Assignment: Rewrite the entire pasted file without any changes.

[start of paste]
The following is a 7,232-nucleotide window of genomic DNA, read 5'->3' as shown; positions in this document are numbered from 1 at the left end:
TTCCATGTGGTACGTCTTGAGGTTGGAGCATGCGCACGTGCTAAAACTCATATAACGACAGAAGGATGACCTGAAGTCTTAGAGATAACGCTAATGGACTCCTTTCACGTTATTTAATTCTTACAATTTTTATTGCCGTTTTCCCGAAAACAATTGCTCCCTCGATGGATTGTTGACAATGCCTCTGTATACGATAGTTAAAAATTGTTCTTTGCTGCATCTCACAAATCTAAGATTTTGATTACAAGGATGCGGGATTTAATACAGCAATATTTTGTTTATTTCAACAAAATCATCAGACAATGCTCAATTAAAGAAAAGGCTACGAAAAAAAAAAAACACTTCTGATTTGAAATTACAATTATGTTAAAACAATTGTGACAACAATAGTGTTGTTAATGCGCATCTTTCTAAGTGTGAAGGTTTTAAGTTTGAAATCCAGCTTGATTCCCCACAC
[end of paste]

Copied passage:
The following is a 7,232-nucleotide window of genomic DNA, read 5'->3' as shown; positions in this document are numbered from 1 at the left end:
TTCCATGTGGTACGTCTTGAGGTTGGAGCATGCGCACGTGCTAAAACTCATATAACGACAGAAGGATGACCTGAAGTCTTAGAGATAACGCTAATGGACTCCTTTCACGTTATTTAATTCTTACAATTTTTATTGCCGTTTTCCCGAAAACAATTGCTCCCTCGATGGATTGTTGACAATGCCTCTGTATACGATAGTTAAAAATTGTTCTTTGCTGCATCTCACAAATCTAAGATTTTGATTACAAGGATGCGGGATTTAATACAGCAATATTTTGTTTATTTCAACAAAATCATCAGACAATGCTCAATTAAAGAAAAGGCTACGAAAAAAAAAAAACACTTCTGATTTGAAATTACAATTATGTTAAAACAATTGTGACAACAATAGTGTTGTTAATGCGCATCTTTCTAAGTGTGAAGGTTTTAAGTTTGAAATCCAGCTTGATTCCCCACAC